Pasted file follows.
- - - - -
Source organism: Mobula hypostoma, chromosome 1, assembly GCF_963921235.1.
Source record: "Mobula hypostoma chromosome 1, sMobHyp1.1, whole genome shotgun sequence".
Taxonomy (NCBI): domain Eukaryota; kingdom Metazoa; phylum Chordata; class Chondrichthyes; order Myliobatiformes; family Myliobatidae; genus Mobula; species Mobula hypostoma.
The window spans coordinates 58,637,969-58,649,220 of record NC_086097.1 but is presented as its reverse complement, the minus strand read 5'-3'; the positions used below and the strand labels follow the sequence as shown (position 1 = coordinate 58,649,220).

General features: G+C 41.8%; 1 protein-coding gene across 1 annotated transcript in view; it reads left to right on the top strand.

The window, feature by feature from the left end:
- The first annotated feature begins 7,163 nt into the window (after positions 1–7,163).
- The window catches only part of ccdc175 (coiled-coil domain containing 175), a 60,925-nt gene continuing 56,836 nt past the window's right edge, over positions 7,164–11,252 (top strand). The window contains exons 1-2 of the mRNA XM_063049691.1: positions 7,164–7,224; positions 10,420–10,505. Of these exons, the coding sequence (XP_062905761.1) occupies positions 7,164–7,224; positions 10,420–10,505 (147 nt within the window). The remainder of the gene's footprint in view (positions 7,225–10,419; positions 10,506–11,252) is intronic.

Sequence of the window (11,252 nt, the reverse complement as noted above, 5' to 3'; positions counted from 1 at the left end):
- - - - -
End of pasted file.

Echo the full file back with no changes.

Source organism: Mobula hypostoma, chromosome 1, assembly GCF_963921235.1.
Source record: "Mobula hypostoma chromosome 1, sMobHyp1.1, whole genome shotgun sequence".
Taxonomy (NCBI): domain Eukaryota; kingdom Metazoa; phylum Chordata; class Chondrichthyes; order Myliobatiformes; family Myliobatidae; genus Mobula; species Mobula hypostoma.
The window spans coordinates 58,637,969-58,649,220 of record NC_086097.1 but is presented as its reverse complement, the minus strand read 5'-3'; the positions used below and the strand labels follow the sequence as shown (position 1 = coordinate 58,649,220).

General features: G+C 41.8%; 1 protein-coding gene across 1 annotated transcript in view; it reads left to right on the top strand.

The window, feature by feature from the left end:
- The first annotated feature begins 7,163 nt into the window (after positions 1–7,163).
- The window catches only part of ccdc175 (coiled-coil domain containing 175), a 60,925-nt gene continuing 56,836 nt past the window's right edge, over positions 7,164–11,252 (top strand). The window contains exons 1-2 of the mRNA XM_063049691.1: positions 7,164–7,224; positions 10,420–10,505. Of these exons, the coding sequence (XP_062905761.1) occupies positions 7,164–7,224; positions 10,420–10,505 (147 nt within the window). The remainder of the gene's footprint in view (positions 7,225–10,419; positions 10,506–11,252) is intronic.

Sequence of the window (11,252 nt, the reverse complement as noted above, 5' to 3'; positions counted from 1 at the left end):